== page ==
@fb1, welcome to the forum. Having already walked from Salamanca to Santiago, my last Camino in 2019 before the pandemic, this is the one that I would like to do, to complete the VdlP. I have already been to Seville and Merida as a tourist, but would love to go back as a pilgrim. Thank you for the post, and indeed not only were you a lucky man, but a smart one at that to bail when you did! Hope you can get back again to finish the VdlP. It gets interesting from there, and both Salamanca and Zamora are indeed a lovely towns. The Camino Sanabrés is lovely and mountainous, and very similar to the Primitivo, so you may enjoy that one a lot! Buen Camino!
I look forward to returning soon to finish walking from Salamanca to Santiago and will read more about the Sanabrés. I'm sure when we all return to the camino when it is safe to do so will have quite a special experience after what the world just went through. I look forward to that very introspective pilgrimage full of gratitude and relief. Perhaps 2022. Perhaps even late this year. 🙏🏽
 

KimR

New Member
Past OR future Camino
Camino Francés April 2018
Camino Portuguese Coastal & Central (from Porto) May 2019
In February 2020, I walked the Via de la Plata in Spain from Sevilla to Salamanca. Little did I know that this would be my last adventure for a while as the world stopped soon after.

I just posted a writeup containing my itinerary, photo gallery, and some thoughts about the experience: https://faisalb.com/vdlp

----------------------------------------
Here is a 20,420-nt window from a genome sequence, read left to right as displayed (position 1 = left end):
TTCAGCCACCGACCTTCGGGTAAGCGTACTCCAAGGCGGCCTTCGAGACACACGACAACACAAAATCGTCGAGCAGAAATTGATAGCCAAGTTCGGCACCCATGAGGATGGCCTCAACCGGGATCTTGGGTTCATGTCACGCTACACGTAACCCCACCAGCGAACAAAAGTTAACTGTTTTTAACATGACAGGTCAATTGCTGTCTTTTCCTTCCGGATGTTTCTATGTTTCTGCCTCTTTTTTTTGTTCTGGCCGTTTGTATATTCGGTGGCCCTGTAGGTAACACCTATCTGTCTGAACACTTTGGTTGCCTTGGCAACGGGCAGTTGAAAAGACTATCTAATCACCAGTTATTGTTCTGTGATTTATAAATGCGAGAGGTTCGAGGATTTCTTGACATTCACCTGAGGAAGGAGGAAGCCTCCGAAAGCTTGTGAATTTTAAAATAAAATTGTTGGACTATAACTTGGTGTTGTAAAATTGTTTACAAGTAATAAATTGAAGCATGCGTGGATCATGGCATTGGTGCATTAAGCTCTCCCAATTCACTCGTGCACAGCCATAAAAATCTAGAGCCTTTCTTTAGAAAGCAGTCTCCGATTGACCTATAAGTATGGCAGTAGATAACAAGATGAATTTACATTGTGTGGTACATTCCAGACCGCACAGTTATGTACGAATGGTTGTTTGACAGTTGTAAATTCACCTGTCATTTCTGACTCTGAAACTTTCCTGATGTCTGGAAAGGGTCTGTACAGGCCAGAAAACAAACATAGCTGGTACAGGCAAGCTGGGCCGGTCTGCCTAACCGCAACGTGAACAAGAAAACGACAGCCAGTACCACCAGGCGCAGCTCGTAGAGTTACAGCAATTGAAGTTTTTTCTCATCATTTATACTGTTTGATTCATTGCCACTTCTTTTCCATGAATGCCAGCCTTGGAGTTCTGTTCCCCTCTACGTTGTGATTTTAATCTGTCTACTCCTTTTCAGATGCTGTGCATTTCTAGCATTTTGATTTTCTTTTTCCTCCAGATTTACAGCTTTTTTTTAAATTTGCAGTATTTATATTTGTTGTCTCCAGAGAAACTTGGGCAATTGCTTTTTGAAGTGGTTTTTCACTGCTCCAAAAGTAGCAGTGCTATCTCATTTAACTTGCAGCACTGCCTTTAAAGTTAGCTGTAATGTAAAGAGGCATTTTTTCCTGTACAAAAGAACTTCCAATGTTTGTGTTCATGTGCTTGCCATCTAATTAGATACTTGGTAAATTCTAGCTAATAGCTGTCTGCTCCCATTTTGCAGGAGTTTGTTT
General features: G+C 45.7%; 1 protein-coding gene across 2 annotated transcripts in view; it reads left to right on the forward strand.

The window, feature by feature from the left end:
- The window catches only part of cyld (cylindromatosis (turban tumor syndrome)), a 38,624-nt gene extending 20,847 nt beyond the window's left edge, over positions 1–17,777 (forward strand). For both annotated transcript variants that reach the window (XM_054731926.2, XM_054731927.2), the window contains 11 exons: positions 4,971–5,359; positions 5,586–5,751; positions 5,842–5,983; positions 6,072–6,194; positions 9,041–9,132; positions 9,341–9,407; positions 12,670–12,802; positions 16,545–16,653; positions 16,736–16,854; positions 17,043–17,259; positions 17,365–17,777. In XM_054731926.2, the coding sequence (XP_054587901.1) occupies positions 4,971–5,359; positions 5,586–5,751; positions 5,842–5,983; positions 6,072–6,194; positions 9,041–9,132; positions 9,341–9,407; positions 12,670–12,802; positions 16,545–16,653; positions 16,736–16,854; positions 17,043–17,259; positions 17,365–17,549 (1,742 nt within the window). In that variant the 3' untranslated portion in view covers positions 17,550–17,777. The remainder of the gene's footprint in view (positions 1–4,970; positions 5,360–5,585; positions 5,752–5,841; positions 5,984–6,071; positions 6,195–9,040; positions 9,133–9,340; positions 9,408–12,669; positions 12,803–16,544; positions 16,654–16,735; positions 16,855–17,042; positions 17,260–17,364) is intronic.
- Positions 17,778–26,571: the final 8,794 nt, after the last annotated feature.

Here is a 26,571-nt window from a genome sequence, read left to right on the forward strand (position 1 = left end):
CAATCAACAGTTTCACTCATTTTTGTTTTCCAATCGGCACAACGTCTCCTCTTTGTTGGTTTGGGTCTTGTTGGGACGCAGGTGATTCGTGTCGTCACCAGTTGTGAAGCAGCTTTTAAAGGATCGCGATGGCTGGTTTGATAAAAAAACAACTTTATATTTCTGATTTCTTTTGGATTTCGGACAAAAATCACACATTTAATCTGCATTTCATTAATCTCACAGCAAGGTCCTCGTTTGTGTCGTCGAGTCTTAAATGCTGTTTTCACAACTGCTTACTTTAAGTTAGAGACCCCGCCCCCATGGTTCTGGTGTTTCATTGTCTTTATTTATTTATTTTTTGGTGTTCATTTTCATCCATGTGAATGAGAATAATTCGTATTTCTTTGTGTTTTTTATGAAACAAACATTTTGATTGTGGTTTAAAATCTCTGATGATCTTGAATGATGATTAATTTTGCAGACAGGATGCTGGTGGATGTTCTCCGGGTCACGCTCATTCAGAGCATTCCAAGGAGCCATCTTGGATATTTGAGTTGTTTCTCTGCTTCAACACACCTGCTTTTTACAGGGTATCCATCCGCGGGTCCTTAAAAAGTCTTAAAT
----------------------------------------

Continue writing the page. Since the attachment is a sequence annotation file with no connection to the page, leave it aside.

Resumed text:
Summary:

* February can be a wonderful quiet, sunny time on the VdlP.
* The biggest highlights were the cities along the route, Sevilla, Merida, Cáceres, Salamanca, as well as the Iberian pigs.
* Torremejía earns the distinction of the worst town and accommodation I have experienced over 140 days on various caminos. Strongly recommend adjusting your itinerary to avoid staying there overnight.
* While each camino is unique and special in its own way, I prefer mountainous terrain similar to the Primitivo than the VdlP. I hope to return to the camino to walk the Camino Aragones, Camino del Salvador, and Primitivo in the near future.

Here's to a hopeful and brighter 2021 for all! 🤞🏽💉🙏🏽

Buen camino!
In February 2020, I walked the Via de la Plata in Spain from Sevilla to Salamanca. Little did I know that this would be my last adventure for a while as the world stopped soon after.

I just posted a writeup containing my itinerary, photo gallery, and some thoughts about the experience: https://faisalb.com/vdlp

Summary:

* February can be a wonderful quiet, sunny time on the VdlP.
* The biggest highlights were the cities along the route, Sevilla, Merida, Cáceres, Salamanca, as well as the Iberian pigs.
* Torremejía earns the distinction of the worst town and accommodation I have experienced over 140 days on various caminos. Strongly recommend adjusting your itinerary to avoid staying there overnight.
* While each camino is unique and special in its own way, I prefer mountainous terrain similar to the Primitivo than the VdlP. I hope to return to the camino to walk the Camino Aragones, Camino del Salvador, and Primitivo in the near future.

Here's to a hopeful and brighter 2021 for all! 🤞🏽💉🙏🏽

Buen camino!